I’VE USED QUICKEN since the DOS version, with my first entry made in August 1992. I’m trying to decide if I qualify as a power user. The fact is, there are so many Quicken features that I simply don’t use.
The product was first released in 1984 as a basic digital checkbook. It later moved to Windows and it’s now a subscription service. I love the ability to manage my checkbook, but over the years Quicken has added features aimed at managing my entire financial life.
WHEN I RETIRED 10 years ago, I need to replace my biweekly paycheck. Because I was retiring early, and there would be no pension or Social Security for many years, my goal was to use savings to create a synthetic paycheck.
During my final few years of work, I prepared by channeling most of my paycheck into both taxable and tax-deferred accounts. My pay was much higher than what I needed for living expenses.
WHEN PLANNING OUR early retirement, I realized that getting and paying for health insurance for my wife and me would be our biggest financial challenge.
Before 2010’s Affordable Care Act (ACA) took effect in 2014, we talked to an insurance agent who gathered our medical histories and submitted them to insurers for consideration. Despite two major surgeries, I was deemed insurable. My wife, due to a congenital condition that had never caused a problem but might,
MY IN-LAWS AND MY mother all moved into continuing care retirement communities after giving up their homes. My in-laws were not yet 70 when they moved in and my mother was age 75. They lived in two different communities about a 45-minute drive from one another.
Both communities provided excellent care, but had differing levels of service and had different ways of being paid. I’ve garnered further insights as a volunteer board member for a third continuing care retirement community (CCRC),
IN PROFESSIONAL sports, superlatives are often overdone. Even the GOAT designation—greatest of all time—is sometimes applied prematurely. But love him or hate him, Tom Brady is arguably the GOAT among NFL quarterbacks and perhaps among all NFL players. For proof, look no further than his collection of record-breaking statistics, Super Bowl rings and most valuable player awards.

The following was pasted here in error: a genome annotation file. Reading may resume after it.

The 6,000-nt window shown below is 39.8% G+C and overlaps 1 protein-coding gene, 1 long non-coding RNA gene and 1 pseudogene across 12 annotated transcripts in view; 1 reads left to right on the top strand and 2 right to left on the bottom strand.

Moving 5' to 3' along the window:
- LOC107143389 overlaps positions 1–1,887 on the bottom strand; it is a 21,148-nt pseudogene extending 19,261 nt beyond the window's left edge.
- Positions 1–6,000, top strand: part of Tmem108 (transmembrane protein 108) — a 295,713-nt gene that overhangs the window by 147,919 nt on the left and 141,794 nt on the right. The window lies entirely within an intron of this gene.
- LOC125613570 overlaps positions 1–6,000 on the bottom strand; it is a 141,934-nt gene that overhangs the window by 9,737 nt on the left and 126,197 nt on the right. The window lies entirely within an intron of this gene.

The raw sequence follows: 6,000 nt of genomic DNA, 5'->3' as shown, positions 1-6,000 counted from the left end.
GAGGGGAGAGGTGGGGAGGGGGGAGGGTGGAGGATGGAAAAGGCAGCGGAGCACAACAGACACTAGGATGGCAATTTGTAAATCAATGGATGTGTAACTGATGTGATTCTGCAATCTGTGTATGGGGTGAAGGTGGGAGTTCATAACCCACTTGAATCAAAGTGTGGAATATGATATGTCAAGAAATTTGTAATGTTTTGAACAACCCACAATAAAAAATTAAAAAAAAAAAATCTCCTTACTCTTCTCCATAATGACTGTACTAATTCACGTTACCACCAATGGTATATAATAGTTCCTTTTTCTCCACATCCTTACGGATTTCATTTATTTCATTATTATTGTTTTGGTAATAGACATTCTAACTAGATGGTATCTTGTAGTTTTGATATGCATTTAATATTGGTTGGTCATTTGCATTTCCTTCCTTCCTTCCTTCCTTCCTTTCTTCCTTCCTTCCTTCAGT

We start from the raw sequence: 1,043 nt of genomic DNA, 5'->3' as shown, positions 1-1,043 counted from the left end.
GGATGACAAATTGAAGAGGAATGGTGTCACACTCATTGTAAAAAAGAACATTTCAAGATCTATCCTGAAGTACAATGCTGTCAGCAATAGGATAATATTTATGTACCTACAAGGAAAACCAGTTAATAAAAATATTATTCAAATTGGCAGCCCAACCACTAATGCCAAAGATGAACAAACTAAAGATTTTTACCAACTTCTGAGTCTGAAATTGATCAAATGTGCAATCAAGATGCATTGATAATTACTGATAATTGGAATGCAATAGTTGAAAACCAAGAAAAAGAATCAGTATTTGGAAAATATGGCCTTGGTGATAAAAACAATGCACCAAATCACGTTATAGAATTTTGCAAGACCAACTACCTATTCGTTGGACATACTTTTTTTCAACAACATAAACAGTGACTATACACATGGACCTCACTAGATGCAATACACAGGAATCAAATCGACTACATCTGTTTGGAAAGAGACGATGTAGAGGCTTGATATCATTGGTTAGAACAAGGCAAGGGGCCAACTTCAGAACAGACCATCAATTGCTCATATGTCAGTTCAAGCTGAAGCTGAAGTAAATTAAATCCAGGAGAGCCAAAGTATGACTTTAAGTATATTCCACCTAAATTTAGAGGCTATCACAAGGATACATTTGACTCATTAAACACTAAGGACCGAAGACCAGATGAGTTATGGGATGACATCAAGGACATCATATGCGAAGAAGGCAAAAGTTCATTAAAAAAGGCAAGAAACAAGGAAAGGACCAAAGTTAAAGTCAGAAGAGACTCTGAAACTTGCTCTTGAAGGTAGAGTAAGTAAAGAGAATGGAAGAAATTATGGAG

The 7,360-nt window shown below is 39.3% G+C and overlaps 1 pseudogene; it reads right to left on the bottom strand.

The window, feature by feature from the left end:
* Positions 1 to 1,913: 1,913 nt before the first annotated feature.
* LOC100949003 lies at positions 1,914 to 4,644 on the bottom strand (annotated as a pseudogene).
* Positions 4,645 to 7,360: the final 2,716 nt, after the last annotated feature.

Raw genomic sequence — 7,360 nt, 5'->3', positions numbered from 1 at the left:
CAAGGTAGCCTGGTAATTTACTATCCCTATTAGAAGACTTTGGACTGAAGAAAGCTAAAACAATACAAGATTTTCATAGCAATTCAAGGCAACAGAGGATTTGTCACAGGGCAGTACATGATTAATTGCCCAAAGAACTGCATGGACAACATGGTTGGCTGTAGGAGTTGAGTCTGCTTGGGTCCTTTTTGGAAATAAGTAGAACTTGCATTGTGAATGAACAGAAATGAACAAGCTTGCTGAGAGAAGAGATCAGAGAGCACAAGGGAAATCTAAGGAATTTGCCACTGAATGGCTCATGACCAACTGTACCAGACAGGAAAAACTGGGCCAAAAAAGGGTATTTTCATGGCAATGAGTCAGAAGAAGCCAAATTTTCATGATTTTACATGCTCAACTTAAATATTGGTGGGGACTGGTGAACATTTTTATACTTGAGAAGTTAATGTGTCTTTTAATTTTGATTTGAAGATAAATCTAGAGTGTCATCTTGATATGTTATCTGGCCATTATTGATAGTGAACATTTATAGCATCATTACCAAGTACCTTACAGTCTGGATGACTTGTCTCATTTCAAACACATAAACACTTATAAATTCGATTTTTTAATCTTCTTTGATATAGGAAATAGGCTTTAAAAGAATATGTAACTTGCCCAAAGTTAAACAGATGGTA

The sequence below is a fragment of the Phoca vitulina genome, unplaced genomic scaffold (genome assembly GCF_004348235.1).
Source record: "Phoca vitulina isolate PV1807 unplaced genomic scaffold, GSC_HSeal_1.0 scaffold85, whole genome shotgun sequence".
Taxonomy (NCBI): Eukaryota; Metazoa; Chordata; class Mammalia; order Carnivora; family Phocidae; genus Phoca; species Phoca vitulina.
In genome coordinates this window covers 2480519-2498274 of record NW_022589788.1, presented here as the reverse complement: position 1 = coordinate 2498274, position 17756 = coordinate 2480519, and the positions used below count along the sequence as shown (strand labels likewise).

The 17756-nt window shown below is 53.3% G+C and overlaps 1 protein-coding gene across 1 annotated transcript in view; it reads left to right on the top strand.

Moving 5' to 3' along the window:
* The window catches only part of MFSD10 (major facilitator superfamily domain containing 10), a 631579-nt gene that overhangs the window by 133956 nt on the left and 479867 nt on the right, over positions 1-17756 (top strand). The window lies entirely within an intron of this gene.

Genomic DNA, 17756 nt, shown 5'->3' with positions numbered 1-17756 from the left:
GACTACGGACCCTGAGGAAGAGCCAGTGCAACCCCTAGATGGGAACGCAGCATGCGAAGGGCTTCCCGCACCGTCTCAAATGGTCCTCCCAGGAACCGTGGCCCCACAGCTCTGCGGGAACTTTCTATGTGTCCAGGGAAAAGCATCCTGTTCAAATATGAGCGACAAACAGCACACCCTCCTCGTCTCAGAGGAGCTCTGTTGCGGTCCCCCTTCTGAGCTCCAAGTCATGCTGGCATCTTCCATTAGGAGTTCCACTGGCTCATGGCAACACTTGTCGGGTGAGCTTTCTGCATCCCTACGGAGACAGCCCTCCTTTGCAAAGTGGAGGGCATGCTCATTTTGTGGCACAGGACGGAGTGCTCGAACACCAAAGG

Could it be that he has added another GOAT designation with his epic fail at retirement? Brady reversed his retirement announcement from the Tampa Bay Buccaneers after just 40 days.
I’VE FINALLY DECIDED when to claim my Social Security benefit. Along the way, I realized that calculating the ideal start date is easy—provided you can predict your retirement income needs (doable), your investment returns (hard), the inflation rate (hard), your future tax rate (hard), your date of death (hard) and what Congress will do in the future (impossible).
This particular financial journey began when I was preparing a recent blog post on the knotty issue of when to file.
READER COMMENTS on one of my blog posts prompted me to dig deeper into my thinking about asset allocation. A trip to the HumbleDollar archive led me to a Charley Ellis article where he emphasized that readers should incorporate Social Security, pensions and annuity payments into any analysis of their asset allocation and portfolio risk.
A guaranteed stream of income is clearly valuable. I knew this, but I had missed the obvious conclusion—that the net present value (NPV) of these income streams should be considered part of a portfolio.